Many of the homes in the mid-Ohio area use combustible fuels for heating, cooking or drying clothes, and using carbon monoxide detectors is critical for staying safe at home. Since homes are closed up during the winter, the concentration of carbon monoxide (CO) can increase to levels that are unhealthy, or worse, fatal.
Carbon monoxide is the odorless, colorless byproduct of combustion. The only way to dependably detect it is to use CO detectors. It does have physical symptoms that may alert you to unhealthy levels, but if you're sleeping, you won't notice the headache, nausea or flu-like symptoms it creates as it builds. The elderly and very young are more susceptible, as are people who have heart problems. CO replaces oxygen in the blood, and with enough exposure can lead to death.
Positioning is a critical factor when using carbon monoxide detectors. The detectors should be placed at eye level for optimal performance, and at least 15 feet away from anything that uses fuel or creates excessive humidity. Each level of your home should have a detector, but if you have just one, place it near the master bedroom.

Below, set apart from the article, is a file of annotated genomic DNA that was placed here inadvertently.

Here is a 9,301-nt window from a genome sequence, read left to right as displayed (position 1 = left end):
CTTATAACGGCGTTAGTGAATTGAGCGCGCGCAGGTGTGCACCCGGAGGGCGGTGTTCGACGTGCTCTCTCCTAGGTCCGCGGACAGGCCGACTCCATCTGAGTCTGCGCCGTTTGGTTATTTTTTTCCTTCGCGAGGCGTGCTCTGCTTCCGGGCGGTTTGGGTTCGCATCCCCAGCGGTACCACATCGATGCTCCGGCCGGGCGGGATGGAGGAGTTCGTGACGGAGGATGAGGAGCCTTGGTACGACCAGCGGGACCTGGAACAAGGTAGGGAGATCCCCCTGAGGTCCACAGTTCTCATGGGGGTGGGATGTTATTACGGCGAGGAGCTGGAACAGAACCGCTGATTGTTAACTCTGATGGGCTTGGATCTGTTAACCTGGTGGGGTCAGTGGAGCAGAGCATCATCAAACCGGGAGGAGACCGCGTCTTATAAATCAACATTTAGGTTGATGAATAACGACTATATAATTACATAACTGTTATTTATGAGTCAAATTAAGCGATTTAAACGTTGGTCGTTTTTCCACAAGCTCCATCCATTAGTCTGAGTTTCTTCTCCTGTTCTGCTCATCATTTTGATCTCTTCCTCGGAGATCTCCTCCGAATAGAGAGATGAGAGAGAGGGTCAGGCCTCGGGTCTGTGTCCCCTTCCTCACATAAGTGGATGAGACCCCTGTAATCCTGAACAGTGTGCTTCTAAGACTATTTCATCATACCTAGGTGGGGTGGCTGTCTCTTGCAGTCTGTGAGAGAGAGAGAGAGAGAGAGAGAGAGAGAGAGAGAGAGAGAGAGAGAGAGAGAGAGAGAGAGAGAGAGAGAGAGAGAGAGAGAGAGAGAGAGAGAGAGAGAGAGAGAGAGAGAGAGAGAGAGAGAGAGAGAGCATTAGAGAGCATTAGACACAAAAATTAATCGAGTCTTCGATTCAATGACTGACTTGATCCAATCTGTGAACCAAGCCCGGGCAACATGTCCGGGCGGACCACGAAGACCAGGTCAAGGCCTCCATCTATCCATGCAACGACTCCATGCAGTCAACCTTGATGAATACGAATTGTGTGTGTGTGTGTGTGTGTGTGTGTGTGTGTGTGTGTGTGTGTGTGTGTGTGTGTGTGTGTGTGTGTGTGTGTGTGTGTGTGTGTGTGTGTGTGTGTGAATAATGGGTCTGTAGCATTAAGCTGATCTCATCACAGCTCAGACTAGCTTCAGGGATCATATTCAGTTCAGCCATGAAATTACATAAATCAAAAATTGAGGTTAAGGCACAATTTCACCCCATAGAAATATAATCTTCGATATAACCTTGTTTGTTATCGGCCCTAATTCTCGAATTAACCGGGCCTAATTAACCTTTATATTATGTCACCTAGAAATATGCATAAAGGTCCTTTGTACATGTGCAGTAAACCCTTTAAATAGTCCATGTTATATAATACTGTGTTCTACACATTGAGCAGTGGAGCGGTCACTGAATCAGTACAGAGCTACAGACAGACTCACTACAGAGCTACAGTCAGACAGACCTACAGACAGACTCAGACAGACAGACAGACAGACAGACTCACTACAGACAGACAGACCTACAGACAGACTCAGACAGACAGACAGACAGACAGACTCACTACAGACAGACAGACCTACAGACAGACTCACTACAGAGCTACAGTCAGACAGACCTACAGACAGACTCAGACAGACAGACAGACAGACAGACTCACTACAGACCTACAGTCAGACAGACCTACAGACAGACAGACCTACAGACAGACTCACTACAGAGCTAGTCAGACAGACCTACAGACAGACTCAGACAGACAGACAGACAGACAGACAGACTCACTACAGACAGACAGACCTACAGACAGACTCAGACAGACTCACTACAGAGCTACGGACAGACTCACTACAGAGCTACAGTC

It's also important to test the CO detectors at least once a month. Because of how they work, they use batteries faster than smoke detectors. If your detectors are hard-wired into your home and have back-up batteries, you should also test them to make sure they'll work in a power outage.
When you push the "test" button, the alarm should sound. If it doesn't, replace the batteries, and if that doesn't work, your detector needs replacing. Today's CO detectors last longer than the early units did, but their lifespan may only reach six years.
If you'd like to learn more about using carbon monoxide detectors and avoiding any problems with a CO buildup this winter, please contact us at Joe Behr Plumbing & Heating. We can evaluate your heating system for safety this winter, giving you peace of mind and energy savings while extending the life of your system.
Our goal is to help educate our customers in the Mid-Ohio area about energy and home comfort issues (specific to HVAC systems). For more information about using carbon monoxide detectors and other HVAC topics, visit our website.
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